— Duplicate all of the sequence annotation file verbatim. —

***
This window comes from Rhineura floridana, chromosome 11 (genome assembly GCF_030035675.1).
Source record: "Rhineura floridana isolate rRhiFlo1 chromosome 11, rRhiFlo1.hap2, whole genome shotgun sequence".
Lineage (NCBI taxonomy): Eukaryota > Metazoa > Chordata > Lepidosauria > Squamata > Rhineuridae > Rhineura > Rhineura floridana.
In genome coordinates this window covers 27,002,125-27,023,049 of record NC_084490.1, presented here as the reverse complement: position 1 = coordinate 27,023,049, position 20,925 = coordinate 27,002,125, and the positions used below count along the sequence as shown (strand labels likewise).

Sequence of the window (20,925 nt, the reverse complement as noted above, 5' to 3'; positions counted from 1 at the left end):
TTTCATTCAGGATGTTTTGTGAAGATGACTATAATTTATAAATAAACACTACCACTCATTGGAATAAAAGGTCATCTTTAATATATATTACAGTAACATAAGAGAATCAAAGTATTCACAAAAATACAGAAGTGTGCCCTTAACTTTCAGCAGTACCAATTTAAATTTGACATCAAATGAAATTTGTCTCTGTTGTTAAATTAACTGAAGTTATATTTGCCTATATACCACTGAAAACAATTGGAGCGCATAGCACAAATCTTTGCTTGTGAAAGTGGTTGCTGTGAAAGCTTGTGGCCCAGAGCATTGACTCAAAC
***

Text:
This window comes from Rhineura floridana, chromosome 11 (genome assembly GCF_030035675.1).
Source record: "Rhineura floridana isolate rRhiFlo1 chromosome 11, rRhiFlo1.hap2, whole genome shotgun sequence".
Lineage (NCBI taxonomy): Eukaryota > Metazoa > Chordata > Lepidosauria > Squamata > Rhineuridae > Rhineura > Rhineura floridana.
In genome coordinates this window covers 27,002,125-27,023,049 of record NC_084490.1, presented here as the reverse complement: position 1 = coordinate 27,023,049, position 20,925 = coordinate 27,002,125, and the positions used below count along the sequence as shown (strand labels likewise).

Sequence of the window (20,925 nt, the reverse complement as noted above, 5' to 3'; positions counted from 1 at the left end):
TTTCATTCAGGATGTTTTGTGAAGATGACTATAATTTATAAATAAACACTACCACTCATTGGAATAAAAGGTCATCTTTAATATATATTACAGTAACATAAGAGAATCAAAGTATTCACAAAAATACAGAAGTGTGCCCTTAACTTTCAGCAGTACCAATTTAAATTTGACATCAAATGAAATTTGTCTCTGTTGTTAAATTAACTGAAGTTATATTTGCCTATATACCACTGAAAACAATTGGAGCGCATAGCACAAATCTTTGCTTGTGAAAGTGGTTGCTGTGAAAGCTTGTGGCCCAGAGCATTGACTCAAAC